We Are Water by Wally Lamb

We Are Water by Wally Lamb

We Are Water by Wally Lamb

We Are Water by Wally Lamb is the story of Annie Oh and her family. When she was young, she had a tough childhood: her mother and sister died in a flood, she was a victim of abuse in her own home, and she was in foster care for several years. In fact, she kept many secrets from her husband and children, but her art helped her deal with the painful memories. However, after 27 years of marriage, she has left her husband, Orion. Now, she is about to marry Viveca, an art dealer who gave her her break as an artist. As Orion and their 3 grown children try to come to terms with the separation and the upcoming gay wedding, we learn more about her past and about Josephus Jones, the black artist who used to live in the shack in their backyard before the Oh family bought the property.

The narrative is mostly told from the point of view of each family member: Annie, Orion, their children and Kent, Annie’s cousin. This allows us to be more intimate with the characters and the story. In fact, when Kent is the narrator, we even feel sorry for him, despite his awful actions. This sentiment attests Wally Lamb’s success and skill at writing with different voices. The book also tackles many  important and controversial subjects: race, class and abuse. In addition, the link between creativity and madness is very interesting. However, I thought the story was a little bit slow to start and maybe a tad too long, but I’m glad I kept at it because it was definitively worth it.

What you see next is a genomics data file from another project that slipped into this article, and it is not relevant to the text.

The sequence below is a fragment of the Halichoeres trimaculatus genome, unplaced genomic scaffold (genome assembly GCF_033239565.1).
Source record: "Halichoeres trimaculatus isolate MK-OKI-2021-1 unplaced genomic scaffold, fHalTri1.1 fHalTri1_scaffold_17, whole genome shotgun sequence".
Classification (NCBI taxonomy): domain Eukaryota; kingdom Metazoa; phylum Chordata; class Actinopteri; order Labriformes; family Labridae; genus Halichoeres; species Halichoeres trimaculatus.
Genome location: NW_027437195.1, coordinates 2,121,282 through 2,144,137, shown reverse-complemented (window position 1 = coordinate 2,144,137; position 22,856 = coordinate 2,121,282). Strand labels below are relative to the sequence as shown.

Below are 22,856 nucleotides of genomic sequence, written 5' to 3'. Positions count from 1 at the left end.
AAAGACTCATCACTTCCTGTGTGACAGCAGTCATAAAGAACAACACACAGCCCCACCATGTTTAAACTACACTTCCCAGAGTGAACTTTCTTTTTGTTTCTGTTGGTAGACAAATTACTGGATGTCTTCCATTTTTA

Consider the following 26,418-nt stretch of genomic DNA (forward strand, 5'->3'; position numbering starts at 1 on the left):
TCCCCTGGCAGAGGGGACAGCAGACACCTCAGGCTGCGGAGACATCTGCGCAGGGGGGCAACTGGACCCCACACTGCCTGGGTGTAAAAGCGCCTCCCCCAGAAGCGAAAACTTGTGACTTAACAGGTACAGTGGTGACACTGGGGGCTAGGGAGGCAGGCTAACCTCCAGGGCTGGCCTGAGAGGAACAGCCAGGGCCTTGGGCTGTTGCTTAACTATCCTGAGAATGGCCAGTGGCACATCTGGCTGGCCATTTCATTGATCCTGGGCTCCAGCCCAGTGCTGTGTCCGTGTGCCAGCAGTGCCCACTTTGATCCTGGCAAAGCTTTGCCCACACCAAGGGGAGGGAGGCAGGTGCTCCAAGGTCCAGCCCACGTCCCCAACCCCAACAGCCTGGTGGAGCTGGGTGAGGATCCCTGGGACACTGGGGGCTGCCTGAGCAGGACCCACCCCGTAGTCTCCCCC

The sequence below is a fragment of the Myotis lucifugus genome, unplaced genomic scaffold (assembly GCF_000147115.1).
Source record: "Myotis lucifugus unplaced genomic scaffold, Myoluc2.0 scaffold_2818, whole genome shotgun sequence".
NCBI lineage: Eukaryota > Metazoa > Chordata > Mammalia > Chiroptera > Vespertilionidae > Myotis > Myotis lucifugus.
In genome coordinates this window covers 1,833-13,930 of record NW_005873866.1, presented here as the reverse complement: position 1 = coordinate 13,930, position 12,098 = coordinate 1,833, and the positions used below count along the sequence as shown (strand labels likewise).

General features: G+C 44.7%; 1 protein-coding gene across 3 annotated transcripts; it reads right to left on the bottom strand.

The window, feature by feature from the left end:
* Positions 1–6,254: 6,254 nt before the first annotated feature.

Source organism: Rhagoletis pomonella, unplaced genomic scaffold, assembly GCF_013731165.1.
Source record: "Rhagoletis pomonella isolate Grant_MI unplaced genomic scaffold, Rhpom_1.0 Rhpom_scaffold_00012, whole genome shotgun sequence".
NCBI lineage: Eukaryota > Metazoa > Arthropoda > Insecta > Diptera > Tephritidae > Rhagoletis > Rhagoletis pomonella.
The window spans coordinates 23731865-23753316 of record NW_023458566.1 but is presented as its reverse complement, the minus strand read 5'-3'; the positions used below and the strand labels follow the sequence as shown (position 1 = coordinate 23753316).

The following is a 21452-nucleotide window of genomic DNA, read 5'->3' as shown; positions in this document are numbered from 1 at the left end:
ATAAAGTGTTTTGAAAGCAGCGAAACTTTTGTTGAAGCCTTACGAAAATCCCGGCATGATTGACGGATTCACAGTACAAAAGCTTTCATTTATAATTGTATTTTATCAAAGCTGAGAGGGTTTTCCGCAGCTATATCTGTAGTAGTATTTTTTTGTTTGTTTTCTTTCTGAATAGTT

Fun facts about the book and the author:

  • Wally Lamb has been leading a writing workshop in a maximum-security prison for women in Connecticut for 15 years.
  • The author had the title “We Are Water” before he had the story or the characters. It comes from a Patty Griffin’s song.
  • Wally Lamb’s first two novels, She’s Come Undone and I Know This Much Is True, were both selected for Oprah’s Book Club.
  • Three Rivers, CT is a fictional town based on Norwich, CT where a flood killed 5 people in 1963.

About the author and his work: Wally Lamb’s website

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